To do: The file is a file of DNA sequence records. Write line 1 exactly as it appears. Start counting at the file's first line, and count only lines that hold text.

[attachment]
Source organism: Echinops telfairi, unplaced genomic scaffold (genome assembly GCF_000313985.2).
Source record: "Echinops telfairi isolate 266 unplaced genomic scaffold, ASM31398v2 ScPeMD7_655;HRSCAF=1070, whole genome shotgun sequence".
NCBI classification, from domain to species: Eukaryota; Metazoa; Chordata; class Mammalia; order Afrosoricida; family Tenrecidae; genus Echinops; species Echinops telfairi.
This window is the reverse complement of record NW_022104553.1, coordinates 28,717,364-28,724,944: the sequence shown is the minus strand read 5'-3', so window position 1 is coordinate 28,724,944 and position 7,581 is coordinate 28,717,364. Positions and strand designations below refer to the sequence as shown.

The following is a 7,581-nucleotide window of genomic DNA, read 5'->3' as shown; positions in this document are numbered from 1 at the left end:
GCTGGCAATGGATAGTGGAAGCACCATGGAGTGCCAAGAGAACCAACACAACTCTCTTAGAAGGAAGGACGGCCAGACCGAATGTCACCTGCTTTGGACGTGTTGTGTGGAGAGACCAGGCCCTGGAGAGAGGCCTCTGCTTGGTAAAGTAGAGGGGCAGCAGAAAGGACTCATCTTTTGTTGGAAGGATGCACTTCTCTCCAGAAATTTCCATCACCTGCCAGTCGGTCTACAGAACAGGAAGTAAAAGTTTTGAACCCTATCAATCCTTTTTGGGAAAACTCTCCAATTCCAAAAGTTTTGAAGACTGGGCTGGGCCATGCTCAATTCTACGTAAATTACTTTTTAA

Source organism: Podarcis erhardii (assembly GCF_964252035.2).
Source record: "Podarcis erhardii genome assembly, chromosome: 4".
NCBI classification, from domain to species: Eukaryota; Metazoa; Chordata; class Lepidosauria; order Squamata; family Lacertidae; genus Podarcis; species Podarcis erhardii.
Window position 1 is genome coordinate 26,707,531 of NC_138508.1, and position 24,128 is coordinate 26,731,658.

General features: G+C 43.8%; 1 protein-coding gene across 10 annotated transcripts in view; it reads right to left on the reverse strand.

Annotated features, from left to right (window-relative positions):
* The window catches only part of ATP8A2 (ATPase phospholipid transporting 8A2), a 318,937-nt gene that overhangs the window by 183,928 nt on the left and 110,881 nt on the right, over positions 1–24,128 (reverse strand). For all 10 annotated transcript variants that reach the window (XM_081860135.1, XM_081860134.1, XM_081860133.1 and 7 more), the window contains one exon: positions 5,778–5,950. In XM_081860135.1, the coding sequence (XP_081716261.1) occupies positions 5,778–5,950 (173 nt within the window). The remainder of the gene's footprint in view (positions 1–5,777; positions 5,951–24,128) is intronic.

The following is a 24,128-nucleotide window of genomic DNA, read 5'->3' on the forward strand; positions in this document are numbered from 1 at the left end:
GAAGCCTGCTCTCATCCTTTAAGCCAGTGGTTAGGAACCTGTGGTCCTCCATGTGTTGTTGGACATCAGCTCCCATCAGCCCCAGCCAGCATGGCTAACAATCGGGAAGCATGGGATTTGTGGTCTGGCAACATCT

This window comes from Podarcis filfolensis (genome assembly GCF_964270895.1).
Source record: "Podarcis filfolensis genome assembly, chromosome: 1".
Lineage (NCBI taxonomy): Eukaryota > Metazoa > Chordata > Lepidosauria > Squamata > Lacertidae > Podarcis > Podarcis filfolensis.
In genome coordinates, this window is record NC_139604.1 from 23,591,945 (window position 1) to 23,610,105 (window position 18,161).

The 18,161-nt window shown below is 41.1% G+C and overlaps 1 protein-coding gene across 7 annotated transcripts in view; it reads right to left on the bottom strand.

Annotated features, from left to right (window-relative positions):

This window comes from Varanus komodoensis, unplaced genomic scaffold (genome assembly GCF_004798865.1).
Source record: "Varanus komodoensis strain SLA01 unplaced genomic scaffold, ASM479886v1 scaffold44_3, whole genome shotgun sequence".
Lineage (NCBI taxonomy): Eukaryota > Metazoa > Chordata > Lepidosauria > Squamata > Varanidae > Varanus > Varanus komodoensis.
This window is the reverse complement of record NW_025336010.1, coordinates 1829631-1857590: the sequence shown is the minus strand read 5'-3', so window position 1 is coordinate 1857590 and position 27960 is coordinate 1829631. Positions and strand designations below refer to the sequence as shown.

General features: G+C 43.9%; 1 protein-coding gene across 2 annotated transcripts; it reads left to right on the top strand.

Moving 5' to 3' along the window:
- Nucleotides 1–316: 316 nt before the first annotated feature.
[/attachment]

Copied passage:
Source organism: Echinops telfairi, unplaced genomic scaffold (genome assembly GCF_000313985.2).